Reviews Supplements Accelerate Healing of the Ocular Surface Prior to Cataract and Refractive Surgery : Page 1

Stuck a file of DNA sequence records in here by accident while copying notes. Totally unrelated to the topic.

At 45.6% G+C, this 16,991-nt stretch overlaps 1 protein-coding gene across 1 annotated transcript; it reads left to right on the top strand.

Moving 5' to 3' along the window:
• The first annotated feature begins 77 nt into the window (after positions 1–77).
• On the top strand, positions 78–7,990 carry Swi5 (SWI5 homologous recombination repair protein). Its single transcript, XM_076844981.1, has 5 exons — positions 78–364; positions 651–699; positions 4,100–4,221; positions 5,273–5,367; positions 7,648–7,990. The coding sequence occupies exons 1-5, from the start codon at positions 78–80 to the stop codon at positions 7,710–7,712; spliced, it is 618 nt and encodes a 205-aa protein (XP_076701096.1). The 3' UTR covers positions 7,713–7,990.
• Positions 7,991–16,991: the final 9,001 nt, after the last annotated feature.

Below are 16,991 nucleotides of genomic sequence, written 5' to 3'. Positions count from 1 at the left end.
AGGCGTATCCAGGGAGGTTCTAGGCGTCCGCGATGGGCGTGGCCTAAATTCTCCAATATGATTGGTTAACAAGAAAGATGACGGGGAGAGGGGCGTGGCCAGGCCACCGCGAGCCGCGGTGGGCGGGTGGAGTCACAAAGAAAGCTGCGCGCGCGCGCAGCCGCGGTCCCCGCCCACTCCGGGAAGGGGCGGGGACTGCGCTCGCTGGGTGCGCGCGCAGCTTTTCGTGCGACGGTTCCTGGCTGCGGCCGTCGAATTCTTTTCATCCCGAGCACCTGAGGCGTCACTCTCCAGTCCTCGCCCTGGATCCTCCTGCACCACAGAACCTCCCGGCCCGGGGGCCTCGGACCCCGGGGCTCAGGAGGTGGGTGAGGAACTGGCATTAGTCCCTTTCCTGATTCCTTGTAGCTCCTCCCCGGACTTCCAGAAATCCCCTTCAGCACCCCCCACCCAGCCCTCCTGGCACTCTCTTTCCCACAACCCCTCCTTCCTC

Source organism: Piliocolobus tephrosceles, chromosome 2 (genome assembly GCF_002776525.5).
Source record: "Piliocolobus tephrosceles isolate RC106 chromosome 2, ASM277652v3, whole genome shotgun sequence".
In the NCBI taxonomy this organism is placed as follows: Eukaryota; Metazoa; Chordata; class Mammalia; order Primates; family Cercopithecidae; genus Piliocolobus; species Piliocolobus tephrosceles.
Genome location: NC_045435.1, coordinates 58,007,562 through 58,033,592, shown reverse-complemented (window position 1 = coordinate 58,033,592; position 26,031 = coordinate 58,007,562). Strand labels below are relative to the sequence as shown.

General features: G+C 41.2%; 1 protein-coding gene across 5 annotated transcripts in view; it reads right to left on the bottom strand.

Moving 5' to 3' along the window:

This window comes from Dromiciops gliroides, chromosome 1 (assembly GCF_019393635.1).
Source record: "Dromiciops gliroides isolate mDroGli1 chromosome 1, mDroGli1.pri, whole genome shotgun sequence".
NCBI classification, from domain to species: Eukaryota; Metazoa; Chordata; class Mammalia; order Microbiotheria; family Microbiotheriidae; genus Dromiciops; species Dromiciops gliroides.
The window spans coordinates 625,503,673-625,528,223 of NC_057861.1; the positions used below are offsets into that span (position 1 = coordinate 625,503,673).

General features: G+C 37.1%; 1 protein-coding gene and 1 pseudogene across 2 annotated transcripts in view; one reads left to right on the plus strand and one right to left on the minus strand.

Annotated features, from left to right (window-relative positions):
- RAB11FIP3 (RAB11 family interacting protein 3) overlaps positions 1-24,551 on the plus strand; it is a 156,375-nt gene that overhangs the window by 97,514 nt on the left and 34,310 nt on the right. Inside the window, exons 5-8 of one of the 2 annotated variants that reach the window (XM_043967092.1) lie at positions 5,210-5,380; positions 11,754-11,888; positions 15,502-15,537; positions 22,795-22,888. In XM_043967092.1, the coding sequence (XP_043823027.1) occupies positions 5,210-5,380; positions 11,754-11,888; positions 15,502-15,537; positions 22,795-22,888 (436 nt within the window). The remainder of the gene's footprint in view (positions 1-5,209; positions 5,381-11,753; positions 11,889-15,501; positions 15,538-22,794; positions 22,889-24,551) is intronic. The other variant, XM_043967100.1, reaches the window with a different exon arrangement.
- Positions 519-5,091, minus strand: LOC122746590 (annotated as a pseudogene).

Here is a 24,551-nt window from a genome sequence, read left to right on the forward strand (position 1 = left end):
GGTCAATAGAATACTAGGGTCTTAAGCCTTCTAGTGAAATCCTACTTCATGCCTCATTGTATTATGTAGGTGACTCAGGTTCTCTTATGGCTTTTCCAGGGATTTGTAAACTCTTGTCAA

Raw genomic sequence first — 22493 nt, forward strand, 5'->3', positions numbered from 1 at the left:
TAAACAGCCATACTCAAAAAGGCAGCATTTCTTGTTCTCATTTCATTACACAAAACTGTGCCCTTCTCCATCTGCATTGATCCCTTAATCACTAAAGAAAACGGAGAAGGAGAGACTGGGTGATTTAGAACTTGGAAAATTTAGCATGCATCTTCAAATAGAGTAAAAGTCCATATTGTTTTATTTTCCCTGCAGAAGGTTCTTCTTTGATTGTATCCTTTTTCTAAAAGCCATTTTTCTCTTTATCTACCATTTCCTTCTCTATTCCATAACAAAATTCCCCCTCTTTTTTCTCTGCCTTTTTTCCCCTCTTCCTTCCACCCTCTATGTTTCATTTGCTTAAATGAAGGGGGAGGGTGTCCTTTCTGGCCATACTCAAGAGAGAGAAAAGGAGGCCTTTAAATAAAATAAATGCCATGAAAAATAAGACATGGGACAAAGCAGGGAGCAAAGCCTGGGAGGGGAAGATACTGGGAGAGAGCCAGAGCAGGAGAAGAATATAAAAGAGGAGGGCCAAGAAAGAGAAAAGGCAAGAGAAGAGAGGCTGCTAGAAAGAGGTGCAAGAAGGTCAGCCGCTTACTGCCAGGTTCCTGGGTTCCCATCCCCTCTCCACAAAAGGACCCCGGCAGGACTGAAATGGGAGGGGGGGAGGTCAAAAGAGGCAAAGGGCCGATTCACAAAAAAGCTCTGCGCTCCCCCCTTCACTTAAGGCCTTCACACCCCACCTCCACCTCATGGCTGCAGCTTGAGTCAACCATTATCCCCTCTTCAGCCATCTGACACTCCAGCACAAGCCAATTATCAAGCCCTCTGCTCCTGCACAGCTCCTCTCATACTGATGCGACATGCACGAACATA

Roundtable Panel Richard L. Lindstrom, MD (Moderator) , is the founder of and an attend-ing surgeon at Minnesota Eye Consultants as well as adjunct professor emeritus at the University of Minnesota Department of Ophthalmology. Mary E. Davidian, MD, is the founder and medical director of Highland Ophthalmology Associates LLC. She is an associate adjunct professor of Ophthalmology at The New York Eye and Ear Infi rmary and New York Medical College. Scott G. Hauswirth, OD, practices at Minnesota Eye Consultants, where he leads the optometric student externship pro-gram. He is an adjunct clinical professor at four colleges of optometry. John D. Sheppard, MD, MMSc, is president of Virginia Eye Consultants and Professor of Ophthal-mology, Microbiology & Molecular Biology at Eastern Virginia Medical School. Scheffer C.G. Tseng, MD, PhD, is co-founder and chief scientifi c offi cer at TissueTech Inc. and also co-founder of Bio-Tissue. Elizabeth Yeu, MD, is in private practice at Virginia Eye Consultants and serves as an assistant professor in the department of Ophthalmology at Eastern Virginia. O utcomes following cataract and refractive surgery are determined largely by the condition of the preoperative ocular surface. As the following discussion clearly illustrates, patients with dry eye and mild or severe epithelial basement membrane dystrophy risk suboptimal results because preoperative calculations and healing both can be affect-ed by compromised surface health. Superfi cial keratectomy offers an opportunity to truly optimize the ocular surface. However, these procedures are onerous for the surgeon and signifi -cantly unpleasant for patients. This reality is one we need to carefully weigh and one we will explore in depth in the following roundtable discussion. One thing is clear as we begin this conversation: there is a meaningful, unmet need to be able to more effectively prepare or restore the ocular surface prior to cataract and refractive surgery. It is our goal today to de-termine how best to address this often overlooked indication. —Richard L. Lindstrom, MD, Moderator DIAGNOSING EBMD Dr. Lindstrom: It’s been said that EBMD, also known as map-dot-fi ngerprint dystrophy, is the most common corneal dystrophy. 1 What is the exact incidence and prevalence? Scott G. Hauswirth, OD: Although the literature is variable, it may affect as many as 42 percent of all ages worldwide, and about 76 percent over the age of 50. 2 Scheffer C.G. Tseng, MD, PhD: Although these are the reported fi g-ures, because it is so often missed, I don’t think anyone can know the exact number. In many cases, the eye almost looks completely normal. But, histologically, EBMD is charac-terized by an anomalous basement membrane that may extend into the epithelial layer inducing abnormali-ties of epithelial cell morphology and poor adhesion around the basement membrane. 3-10 Dr. Lindstrom: What can we do to ensure we don’t miss the diagnosis? John D. Sheppard, MD, MMSc: One great way to fi nd EBMD is just to look for negative fl uorescein staining defects. Often, I’m con-cerned that these areas may be the source of intermittent symptoms in otherwise unidentifi ed EBMD. Then, when I perform keratectomy, I discover that the defect isn’t limited to that one focal area. Rather, the epithelium is diffusely defective and non-adherent throughout the cornea. Dr. Hauswirth: I fi nd that a careful look with direct beam is often productive, and I agree that look-ing for areas of negative staining is extremely valuable. Mary E. Davidian, MD: I usually like to stain these patients with fl uorescein strips following an ap-plication of proparacaine because it offers a thin application. The thicker Sponsored by

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